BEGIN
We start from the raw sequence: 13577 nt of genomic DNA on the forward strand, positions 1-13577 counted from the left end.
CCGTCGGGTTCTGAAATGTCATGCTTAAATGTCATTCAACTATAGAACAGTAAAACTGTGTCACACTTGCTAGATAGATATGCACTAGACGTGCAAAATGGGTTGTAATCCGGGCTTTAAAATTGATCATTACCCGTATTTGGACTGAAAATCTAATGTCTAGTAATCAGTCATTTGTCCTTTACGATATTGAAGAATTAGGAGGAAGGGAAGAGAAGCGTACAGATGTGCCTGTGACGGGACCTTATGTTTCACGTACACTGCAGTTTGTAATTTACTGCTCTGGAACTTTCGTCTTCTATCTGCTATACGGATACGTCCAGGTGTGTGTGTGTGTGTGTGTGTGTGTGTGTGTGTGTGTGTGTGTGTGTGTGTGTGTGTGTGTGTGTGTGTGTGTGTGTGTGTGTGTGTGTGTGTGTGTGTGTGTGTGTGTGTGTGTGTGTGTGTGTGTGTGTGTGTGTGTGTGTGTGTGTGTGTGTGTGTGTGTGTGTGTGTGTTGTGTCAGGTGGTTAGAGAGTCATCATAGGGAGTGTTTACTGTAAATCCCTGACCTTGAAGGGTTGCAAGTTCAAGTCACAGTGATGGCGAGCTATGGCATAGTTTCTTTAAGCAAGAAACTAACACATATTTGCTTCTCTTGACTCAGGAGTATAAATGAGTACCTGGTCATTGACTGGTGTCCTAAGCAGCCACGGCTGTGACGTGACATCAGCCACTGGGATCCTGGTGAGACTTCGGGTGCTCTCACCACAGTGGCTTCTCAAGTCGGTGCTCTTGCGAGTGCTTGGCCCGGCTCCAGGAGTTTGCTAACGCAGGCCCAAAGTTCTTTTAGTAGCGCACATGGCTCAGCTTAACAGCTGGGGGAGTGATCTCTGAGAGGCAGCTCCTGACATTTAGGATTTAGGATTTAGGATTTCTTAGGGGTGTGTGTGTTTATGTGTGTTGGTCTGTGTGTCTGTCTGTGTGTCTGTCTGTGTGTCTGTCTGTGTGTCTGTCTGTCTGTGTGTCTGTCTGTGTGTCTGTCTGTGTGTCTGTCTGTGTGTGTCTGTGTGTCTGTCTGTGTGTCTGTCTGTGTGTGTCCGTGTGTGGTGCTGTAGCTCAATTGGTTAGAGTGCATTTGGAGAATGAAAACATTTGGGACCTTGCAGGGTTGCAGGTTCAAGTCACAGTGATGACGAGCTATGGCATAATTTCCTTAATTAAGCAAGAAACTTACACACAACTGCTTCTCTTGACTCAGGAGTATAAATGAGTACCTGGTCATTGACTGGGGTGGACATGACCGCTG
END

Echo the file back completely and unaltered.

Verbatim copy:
We start from the raw sequence: 13577 nt of genomic DNA on the forward strand, positions 1-13577 counted from the left end.
CCGTCGGGTTCTGAAATGTCATGCTTAAATGTCATTCAACTATAGAACAGTAAAACTGTGTCACACTTGCTAGATAGATATGCACTAGACGTGCAAAATGGGTTGTAATCCGGGCTTTAAAATTGATCATTACCCGTATTTGGACTGAAAATCTAATGTCTAGTAATCAGTCATTTGTCCTTTACGATATTGAAGAATTAGGAGGAAGGGAAGAGAAGCGTACAGATGTGCCTGTGACGGGACCTTATGTTTCACGTACACTGCAGTTTGTAATTTACTGCTCTGGAACTTTCGTCTTCTATCTGCTATACGGATACGTCCAGGTGTGTGTGTGTGTGTGTGTGTGTGTGTGTGTGTGTGTGTGTGTGTGTGTGTGTGTGTGTGTGTGTGTGTGTGTGTGTGTGTGTGTGTGTGTGTGTGTGTGTGTGTGTGTGTGTGTGTGTGTGTGTGTGTGTGTGTGTGTGTGTGTGTGTGTGTGTGTGTGTGTGTGTGTGTGTTGTGTCAGGTGGTTAGAGAGTCATCATAGGGAGTGTTTACTGTAAATCCCTGACCTTGAAGGGTTGCAAGTTCAAGTCACAGTGATGGCGAGCTATGGCATAGTTTCTTTAAGCAAGAAACTAACACATATTTGCTTCTCTTGACTCAGGAGTATAAATGAGTACCTGGTCATTGACTGGTGTCCTAAGCAGCCACGGCTGTGACGTGACATCAGCCACTGGGATCCTGGTGAGACTTCGGGTGCTCTCACCACAGTGGCTTCTCAAGTCGGTGCTCTTGCGAGTGCTTGGCCCGGCTCCAGGAGTTTGCTAACGCAGGCCCAAAGTTCTTTTAGTAGCGCACATGGCTCAGCTTAACAGCTGGGGGAGTGATCTCTGAGAGGCAGCTCCTGACATTTAGGATTTAGGATTTAGGATTTCTTAGGGGTGTGTGTGTTTATGTGTGTTGGTCTGTGTGTCTGTCTGTGTGTCTGTCTGTGTGTCTGTCTGTGTGTCTGTCTGTCTGTGTGTCTGTCTGTGTGTCTGTCTGTGTGTCTGTCTGTGTGTGTCTGTGTGTCTGTCTGTGTGTCTGTCTGTGTGTGTCCGTGTGTGGTGCTGTAGCTCAATTGGTTAGAGTGCATTTGGAGAATGAAAACATTTGGGACCTTGCAGGGTTGCAGGTTCAAGTCACAGTGATGACGAGCTATGGCATAATTTCCTTAATTAAGCAAGAAACTTACACACAACTGCTTCTCTTGACTCAGGAGTATAAATGAGTACCTGGTCATTGACTGGGGTGGACATGACCGCTG